A Henderson based engineering services company has collaborated with one of Australia’s mining giants to spread the cancer message this Breast Cancer Awareness Month.
The recent completion of a significant project for BHP Nickel West will culminate in the transportation of a large piece of fabricated equipment from Orontide’s engineering workshop in Henderson to BHP’s site in Leinster.
Painted bright pink to reflect Cancer Council WA’s Pink Ribbon Campaign, the 13 metre, 10 tonne Skip Work Platform will leave Henderson on Thursday 18 October to commence its three-day journey.
In a blaze of pink and covering a distance of almost 1000km by road, the platform is sure to stand out and attract attention to this important cause. The custom designed skip work platform will be used in underground maintenance at Nickel West’s Leinster site and is the culmination of many months work for Orontide.
“This project itself demonstrates what we can do when we work together with our clients. So it made perfect sense to use our working relationship with BHP to make a greater impact within the communities in which we work,” said Orontide CEO Stewart Maddison.
“When we realised that the completion of the manufacturing phase coincided with our annual Safety Week, we knew we had an amazing opportunity to achieve significant reach with our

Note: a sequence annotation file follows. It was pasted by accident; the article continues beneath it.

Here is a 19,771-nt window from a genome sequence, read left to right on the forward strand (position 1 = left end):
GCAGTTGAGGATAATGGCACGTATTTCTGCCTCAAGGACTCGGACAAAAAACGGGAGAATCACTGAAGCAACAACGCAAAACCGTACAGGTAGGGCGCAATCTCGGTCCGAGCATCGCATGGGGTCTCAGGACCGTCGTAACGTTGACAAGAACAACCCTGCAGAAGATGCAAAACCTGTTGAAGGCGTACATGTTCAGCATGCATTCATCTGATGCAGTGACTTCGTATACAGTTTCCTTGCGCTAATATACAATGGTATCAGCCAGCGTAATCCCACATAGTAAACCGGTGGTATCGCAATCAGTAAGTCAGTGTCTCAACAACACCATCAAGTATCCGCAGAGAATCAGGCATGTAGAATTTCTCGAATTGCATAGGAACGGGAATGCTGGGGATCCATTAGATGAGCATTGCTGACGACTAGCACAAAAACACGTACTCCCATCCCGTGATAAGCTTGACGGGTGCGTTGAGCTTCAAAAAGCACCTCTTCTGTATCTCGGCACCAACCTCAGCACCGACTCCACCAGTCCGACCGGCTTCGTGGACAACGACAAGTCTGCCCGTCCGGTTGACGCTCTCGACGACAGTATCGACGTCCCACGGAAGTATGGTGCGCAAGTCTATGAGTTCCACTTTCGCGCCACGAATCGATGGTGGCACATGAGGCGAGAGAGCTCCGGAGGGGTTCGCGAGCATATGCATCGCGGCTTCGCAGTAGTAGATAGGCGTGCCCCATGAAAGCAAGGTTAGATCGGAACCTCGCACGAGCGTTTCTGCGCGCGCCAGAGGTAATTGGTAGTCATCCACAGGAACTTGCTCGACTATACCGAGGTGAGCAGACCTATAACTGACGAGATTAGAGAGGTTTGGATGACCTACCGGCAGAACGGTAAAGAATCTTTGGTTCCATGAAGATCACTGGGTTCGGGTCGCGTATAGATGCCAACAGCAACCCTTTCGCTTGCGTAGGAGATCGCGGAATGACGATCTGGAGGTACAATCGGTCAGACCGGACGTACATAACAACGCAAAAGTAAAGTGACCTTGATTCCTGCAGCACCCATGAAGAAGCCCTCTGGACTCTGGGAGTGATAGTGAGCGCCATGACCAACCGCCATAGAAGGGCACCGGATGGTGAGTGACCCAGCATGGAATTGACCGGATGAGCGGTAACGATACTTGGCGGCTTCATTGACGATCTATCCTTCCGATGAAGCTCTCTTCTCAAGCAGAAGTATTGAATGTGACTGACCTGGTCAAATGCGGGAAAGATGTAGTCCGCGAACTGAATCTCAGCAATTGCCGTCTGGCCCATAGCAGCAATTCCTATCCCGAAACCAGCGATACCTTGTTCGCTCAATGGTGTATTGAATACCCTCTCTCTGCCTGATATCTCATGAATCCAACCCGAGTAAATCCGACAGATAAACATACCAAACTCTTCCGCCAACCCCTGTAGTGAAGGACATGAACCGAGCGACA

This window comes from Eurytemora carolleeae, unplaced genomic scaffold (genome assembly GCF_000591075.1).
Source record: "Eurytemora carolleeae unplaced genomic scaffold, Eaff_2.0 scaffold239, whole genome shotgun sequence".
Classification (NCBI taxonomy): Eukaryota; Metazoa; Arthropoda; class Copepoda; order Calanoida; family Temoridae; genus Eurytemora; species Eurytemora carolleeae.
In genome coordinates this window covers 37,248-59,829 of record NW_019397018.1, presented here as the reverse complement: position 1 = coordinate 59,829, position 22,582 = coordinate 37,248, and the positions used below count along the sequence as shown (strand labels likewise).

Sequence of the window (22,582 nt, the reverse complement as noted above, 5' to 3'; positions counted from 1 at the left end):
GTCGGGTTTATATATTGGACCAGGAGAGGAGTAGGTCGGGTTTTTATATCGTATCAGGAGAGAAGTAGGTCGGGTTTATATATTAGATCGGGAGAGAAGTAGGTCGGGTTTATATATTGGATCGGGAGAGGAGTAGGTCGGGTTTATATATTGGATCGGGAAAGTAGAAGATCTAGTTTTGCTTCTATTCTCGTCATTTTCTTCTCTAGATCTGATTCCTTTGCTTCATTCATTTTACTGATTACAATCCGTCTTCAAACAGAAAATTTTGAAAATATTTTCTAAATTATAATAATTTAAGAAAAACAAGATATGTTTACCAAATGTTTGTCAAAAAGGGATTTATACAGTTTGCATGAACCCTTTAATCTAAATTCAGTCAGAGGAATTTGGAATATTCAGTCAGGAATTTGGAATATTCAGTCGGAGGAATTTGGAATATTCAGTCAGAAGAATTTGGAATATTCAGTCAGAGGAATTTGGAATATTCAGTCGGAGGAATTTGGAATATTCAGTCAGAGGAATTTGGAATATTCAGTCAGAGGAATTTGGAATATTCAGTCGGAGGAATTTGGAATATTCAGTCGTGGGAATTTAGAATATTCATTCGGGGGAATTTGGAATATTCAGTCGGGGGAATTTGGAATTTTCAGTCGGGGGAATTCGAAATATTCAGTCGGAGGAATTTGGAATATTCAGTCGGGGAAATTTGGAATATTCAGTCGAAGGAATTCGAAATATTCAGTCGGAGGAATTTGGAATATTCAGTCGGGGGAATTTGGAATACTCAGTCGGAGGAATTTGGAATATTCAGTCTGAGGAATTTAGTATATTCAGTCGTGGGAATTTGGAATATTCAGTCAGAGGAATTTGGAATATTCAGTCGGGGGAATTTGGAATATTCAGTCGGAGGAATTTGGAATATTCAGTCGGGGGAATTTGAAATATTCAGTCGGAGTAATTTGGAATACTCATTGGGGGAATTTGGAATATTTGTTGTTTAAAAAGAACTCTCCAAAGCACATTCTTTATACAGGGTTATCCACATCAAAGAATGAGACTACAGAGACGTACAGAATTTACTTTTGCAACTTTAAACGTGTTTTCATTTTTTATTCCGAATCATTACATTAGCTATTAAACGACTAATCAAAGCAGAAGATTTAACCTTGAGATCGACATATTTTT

support of women’s cancer awareness and prevention.”
“BHP is very pleased to see this new shaft conveyance travel across Western Australia’s outback to our nickel operations at Leinster. This is a great opportunity to spread the word for breast cancer awareness,” said Nickel West Leinster Project Manager Florian Morris.
Breast cancer remains the most commonly diagnosed cancer among WA women – and the second highest cause of cancer death.
The Australian Institute of Health and Welfare predicts over 18 000 people in Australia will be diagnosed with breast cancer this year. Of this, 99.2% will be women and 0.8% will be men.
“WA women have a 1 in 10 chance of being diagnosed with breast cancer by the age of 75. In 2014, 249 Western Australian women died from breast cancer,” Cancer Council WA
Cancer Smart Manager, Melissa Treby said.
Ms Jolly said many women still believe they can only be affected by breast cancer if there is an existing family history of the disease.
“It’s a common misconception that to develop breast cancer there has to be a running history of it in your family but this isn’t the case,” Ms Treby said.
“Most women who develop breast cancer don’t have a family history. That’s why it’s so important to get to know your body and know what’s normal for you.